• CONSTIPATION
    Constipation is the passage of small amounts of hard, dry bowel movements, usually fewer than three times a week. People who suffer constipation may find it difficult and painful to have a bowel movement. Other symptoms of constipation include gas, cramps, bloating, discomfort and sluggishness.

  • IBISTROL AND WEIGHT
    To lose weight, follow a sensible weight management plan that includes a balanced diet and regular exercise. Also, some experts suggest that good digestive health may also contribute to weight-loss, especially regular elimination. Rhubarb, a key ingredient in Ibistrol, contains rhein, rheum emodin, glucoside, and other components that may help remove unnecessary fat through bowel movement while helping facilitate the burning of body fat. In traditional Chinese medicine Rhubarb and other ingredients in Ibistrol are used to purge fat and clean the colon.

IBS and Constipation

Posted by: | Posted on: May 9, 2017

Constipation for those with IBS and a Diet Plan to Help

Source:  Nancy Buckman

In those with IBS, foods high in fiber can cause symptoms related to the disorder. If you’re affected by chronic constipation, high fiber foods can help get the bowels regular. Constipation in people who suffer from IBS can be helped by consuming more fluids, adding fiber, and watching the proportion size of the meal they eat. Increases in fiber should be done slowly over a few weeks.

What causes IBS

IBS and ConstipationPain in the abdomen, gas, and bowel movements which are irregular are characteristics of IBS. Spasming muscles of the colon sometimes lead to constipation or diarrhea. If you often have stools which are hard and dry and difficult to rid your body off, you could have IBS that is constipation-predominate.

The colon sometimes soaks up too much of the water from the waste, this happens because the muscles in the intestine move sluggishly. To restore bowel movements which are regular, you should add more fiber to your diet.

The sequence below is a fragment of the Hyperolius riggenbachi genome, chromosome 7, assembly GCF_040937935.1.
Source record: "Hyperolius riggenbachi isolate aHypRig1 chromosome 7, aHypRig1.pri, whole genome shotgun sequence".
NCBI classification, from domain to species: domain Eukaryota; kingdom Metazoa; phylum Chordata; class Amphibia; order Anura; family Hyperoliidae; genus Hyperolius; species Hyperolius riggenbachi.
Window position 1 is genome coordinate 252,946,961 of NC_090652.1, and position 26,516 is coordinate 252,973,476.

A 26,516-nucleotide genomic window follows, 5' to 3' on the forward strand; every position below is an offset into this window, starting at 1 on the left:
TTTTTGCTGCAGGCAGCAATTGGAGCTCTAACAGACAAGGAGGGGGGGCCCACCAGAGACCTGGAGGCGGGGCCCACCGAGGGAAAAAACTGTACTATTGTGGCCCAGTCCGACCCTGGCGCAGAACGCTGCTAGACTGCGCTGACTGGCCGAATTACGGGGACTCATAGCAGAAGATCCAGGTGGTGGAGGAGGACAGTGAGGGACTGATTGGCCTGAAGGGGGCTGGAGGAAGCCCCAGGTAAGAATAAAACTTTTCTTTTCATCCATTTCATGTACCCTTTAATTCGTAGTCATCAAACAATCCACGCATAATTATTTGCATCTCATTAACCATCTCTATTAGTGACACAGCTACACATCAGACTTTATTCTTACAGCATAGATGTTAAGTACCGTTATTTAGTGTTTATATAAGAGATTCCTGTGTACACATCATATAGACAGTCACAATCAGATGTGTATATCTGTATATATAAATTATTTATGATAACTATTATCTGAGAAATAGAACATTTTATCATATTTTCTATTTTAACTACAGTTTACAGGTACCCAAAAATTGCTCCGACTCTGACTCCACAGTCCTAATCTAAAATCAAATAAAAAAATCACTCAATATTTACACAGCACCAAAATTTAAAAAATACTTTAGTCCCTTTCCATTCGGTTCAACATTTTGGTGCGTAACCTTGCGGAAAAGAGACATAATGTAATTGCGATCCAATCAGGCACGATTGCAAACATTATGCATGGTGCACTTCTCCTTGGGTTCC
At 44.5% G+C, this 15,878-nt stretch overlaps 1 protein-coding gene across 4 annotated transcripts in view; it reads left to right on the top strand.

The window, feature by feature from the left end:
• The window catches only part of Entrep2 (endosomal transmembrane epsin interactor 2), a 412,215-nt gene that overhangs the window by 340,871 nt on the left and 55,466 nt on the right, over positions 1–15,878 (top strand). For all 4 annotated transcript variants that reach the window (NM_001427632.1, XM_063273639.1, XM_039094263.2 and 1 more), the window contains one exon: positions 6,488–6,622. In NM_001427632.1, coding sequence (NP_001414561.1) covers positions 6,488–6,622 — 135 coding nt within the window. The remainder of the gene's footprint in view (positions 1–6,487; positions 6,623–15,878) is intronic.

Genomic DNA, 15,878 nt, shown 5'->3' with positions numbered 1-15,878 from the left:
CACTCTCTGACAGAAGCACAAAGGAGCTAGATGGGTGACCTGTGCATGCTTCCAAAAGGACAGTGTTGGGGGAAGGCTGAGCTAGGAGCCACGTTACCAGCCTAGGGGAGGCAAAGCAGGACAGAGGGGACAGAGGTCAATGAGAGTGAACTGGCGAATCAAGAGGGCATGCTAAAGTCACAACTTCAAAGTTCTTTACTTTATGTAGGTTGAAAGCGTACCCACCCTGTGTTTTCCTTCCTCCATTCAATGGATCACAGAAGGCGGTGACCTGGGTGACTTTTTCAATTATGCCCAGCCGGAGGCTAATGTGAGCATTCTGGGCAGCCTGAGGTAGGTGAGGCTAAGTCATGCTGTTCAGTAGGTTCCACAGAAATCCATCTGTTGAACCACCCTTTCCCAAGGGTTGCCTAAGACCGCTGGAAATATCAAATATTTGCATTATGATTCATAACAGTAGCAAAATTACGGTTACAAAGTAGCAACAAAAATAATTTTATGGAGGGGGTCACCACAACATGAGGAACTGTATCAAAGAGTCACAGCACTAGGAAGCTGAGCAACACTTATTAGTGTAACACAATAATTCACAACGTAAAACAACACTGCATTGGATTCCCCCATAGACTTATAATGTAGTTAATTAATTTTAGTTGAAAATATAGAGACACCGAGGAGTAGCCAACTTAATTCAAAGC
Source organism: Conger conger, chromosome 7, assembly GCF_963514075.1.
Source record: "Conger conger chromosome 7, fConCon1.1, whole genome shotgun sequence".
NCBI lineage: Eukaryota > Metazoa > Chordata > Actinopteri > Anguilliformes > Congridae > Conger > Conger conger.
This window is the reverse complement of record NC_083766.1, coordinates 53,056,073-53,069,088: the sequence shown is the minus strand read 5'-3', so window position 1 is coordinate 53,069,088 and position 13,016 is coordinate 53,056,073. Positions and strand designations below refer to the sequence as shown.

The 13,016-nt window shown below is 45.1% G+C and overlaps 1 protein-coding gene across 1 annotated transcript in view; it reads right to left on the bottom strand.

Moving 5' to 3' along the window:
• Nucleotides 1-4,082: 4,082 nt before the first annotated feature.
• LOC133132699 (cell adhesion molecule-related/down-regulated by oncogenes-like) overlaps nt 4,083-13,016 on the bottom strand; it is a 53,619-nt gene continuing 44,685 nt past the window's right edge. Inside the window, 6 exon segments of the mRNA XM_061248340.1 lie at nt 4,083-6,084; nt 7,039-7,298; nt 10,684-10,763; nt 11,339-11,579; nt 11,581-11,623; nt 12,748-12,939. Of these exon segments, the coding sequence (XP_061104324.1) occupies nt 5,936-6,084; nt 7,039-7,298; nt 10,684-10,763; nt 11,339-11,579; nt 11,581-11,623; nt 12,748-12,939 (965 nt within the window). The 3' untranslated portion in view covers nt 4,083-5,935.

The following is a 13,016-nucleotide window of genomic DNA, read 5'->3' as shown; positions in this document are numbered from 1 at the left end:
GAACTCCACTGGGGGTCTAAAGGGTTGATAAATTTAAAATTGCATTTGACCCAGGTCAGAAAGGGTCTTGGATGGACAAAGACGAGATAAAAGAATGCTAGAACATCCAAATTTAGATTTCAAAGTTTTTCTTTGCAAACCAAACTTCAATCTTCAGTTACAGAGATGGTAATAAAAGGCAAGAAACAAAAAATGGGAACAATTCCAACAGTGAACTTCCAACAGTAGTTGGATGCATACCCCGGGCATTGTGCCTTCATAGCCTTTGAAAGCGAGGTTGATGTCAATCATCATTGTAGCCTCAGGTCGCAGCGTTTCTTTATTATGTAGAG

Recommendations for Diet

To rid yourself of constipation, a diet low in fats and high in fiber is recommended. Twenty to thirty-five grams a day is what you should work your fiber consumption up to, gradually. You can find great sources of fiber in foods like fruits, legumes, bread made from whole wheat, and cereals. To reduce fat while increasing fiber you should substitute beans for meat a few times each week. You can Interchange cheese for a salad, and breakfast is a great time for oatmeal with added bananas rather than a doughnut.

Fiber Types

IBS and ConstipationSoluble and insoluble are the two types of fiber. For those with IBS, insoluble fibers often cause reactions in the intestines. Foods high in this fiber are some fruits and vegetables, and wheat brans. This type of fiber does not digest. People without IBS find this type of fiber to add bulk to the stool which stimulates the colon but in people with IBS it can be the cause of diarrhea, bloating, and gas. Constipation can also be resolved by eating food with soluble fiber, such as beans, citrus fruits, whole oats, and apples.

Things to Consider

Constipation can worsen if the fiber is added too quickly. Fluids should be increased as you increase fiber. Monitor the reactions your bowels have to foods and eat smaller meals, four to five, each day. Those with IBS often report wheat to be a trigger.

Supplementary Treatment

To move the feces along the colon, supplemental fibers or using laxatives can help to relieve constipation. While a diet high in fiber may cure constipation it can cause pain in the abdomen. Your physician may prescribe something to relax the muscles in your intestine as the medications often prescribed to regulate the spasms in the colon makes constipation worse. Working with your physician will help you to find out what works for your personal digestive issues.

If you have IBS it is essential to see a doctor regularly to keep your symptoms in check. Please tell your doctor which foods bother you.





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